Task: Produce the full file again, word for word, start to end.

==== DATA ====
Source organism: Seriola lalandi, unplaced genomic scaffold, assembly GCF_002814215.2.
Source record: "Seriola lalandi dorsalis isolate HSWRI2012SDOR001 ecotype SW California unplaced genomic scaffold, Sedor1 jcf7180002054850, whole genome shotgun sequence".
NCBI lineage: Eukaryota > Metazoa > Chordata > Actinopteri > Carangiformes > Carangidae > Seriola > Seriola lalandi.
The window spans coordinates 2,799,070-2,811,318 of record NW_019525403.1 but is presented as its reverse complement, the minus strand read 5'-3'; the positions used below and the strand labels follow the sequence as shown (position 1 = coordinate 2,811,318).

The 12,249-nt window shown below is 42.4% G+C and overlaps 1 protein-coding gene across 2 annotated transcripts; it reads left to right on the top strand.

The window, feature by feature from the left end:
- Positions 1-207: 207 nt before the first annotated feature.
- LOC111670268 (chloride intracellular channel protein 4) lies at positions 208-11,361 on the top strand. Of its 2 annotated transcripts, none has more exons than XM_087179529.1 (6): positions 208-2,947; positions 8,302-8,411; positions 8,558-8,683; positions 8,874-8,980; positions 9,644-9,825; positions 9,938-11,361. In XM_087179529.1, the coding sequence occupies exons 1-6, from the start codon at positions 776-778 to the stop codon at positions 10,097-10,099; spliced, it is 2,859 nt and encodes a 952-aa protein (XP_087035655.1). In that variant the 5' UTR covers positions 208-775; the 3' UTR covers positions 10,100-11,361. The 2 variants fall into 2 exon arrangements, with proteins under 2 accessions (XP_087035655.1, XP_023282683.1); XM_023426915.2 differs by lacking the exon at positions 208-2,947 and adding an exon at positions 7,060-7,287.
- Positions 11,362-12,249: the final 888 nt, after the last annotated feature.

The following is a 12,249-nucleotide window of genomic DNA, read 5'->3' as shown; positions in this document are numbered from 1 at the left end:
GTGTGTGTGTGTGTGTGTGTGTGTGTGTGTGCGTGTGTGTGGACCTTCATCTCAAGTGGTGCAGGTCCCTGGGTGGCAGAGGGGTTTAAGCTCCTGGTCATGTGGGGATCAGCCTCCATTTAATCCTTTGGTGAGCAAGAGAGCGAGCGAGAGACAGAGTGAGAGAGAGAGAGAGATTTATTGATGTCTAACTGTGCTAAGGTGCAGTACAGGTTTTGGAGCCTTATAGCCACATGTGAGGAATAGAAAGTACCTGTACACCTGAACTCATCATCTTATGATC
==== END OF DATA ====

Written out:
Source organism: Seriola lalandi, unplaced genomic scaffold, assembly GCF_002814215.2.
Source record: "Seriola lalandi dorsalis isolate HSWRI2012SDOR001 ecotype SW California unplaced genomic scaffold, Sedor1 jcf7180002054850, whole genome shotgun sequence".
NCBI lineage: Eukaryota > Metazoa > Chordata > Actinopteri > Carangiformes > Carangidae > Seriola > Seriola lalandi.
The window spans coordinates 2,799,070-2,811,318 of record NW_019525403.1 but is presented as its reverse complement, the minus strand read 5'-3'; the positions used below and the strand labels follow the sequence as shown (position 1 = coordinate 2,811,318).

The 12,249-nt window shown below is 42.4% G+C and overlaps 1 protein-coding gene across 2 annotated transcripts; it reads left to right on the top strand.

The window, feature by feature from the left end:
- Positions 1-207: 207 nt before the first annotated feature.
- LOC111670268 (chloride intracellular channel protein 4) lies at positions 208-11,361 on the top strand. Of its 2 annotated transcripts, none has more exons than XM_087179529.1 (6): positions 208-2,947; positions 8,302-8,411; positions 8,558-8,683; positions 8,874-8,980; positions 9,644-9,825; positions 9,938-11,361. In XM_087179529.1, the coding sequence occupies exons 1-6, from the start codon at positions 776-778 to the stop codon at positions 10,097-10,099; spliced, it is 2,859 nt and encodes a 952-aa protein (XP_087035655.1). In that variant the 5' UTR covers positions 208-775; the 3' UTR covers positions 10,100-11,361. The 2 variants fall into 2 exon arrangements, with proteins under 2 accessions (XP_087035655.1, XP_023282683.1); XM_023426915.2 differs by lacking the exon at positions 208-2,947 and adding an exon at positions 7,060-7,287.
- Positions 11,362-12,249: the final 888 nt, after the last annotated feature.

The following is a 12,249-nucleotide window of genomic DNA, read 5'->3' as shown; positions in this document are numbered from 1 at the left end:
GTGTGTGTGTGTGTGTGTGTGTGTGTGTGTGCGTGTGTGTGGACCTTCATCTCAAGTGGTGCAGGTCCCTGGGTGGCAGAGGGGTTTAAGCTCCTGGTCATGTGGGGATCAGCCTCCATTTAATCCTTTGGTGAGCAAGAGAGCGAGCGAGAGACAGAGTGAGAGAGAGAGAGAGATTTATTGATGTCTAACTGTGCTAAGGTGCAGTACAGGTTTTGGAGCCTTATAGCCACATGTGAGGAATAGAAAGTACCTGTACACCTGAACTCATCATCTTATGATC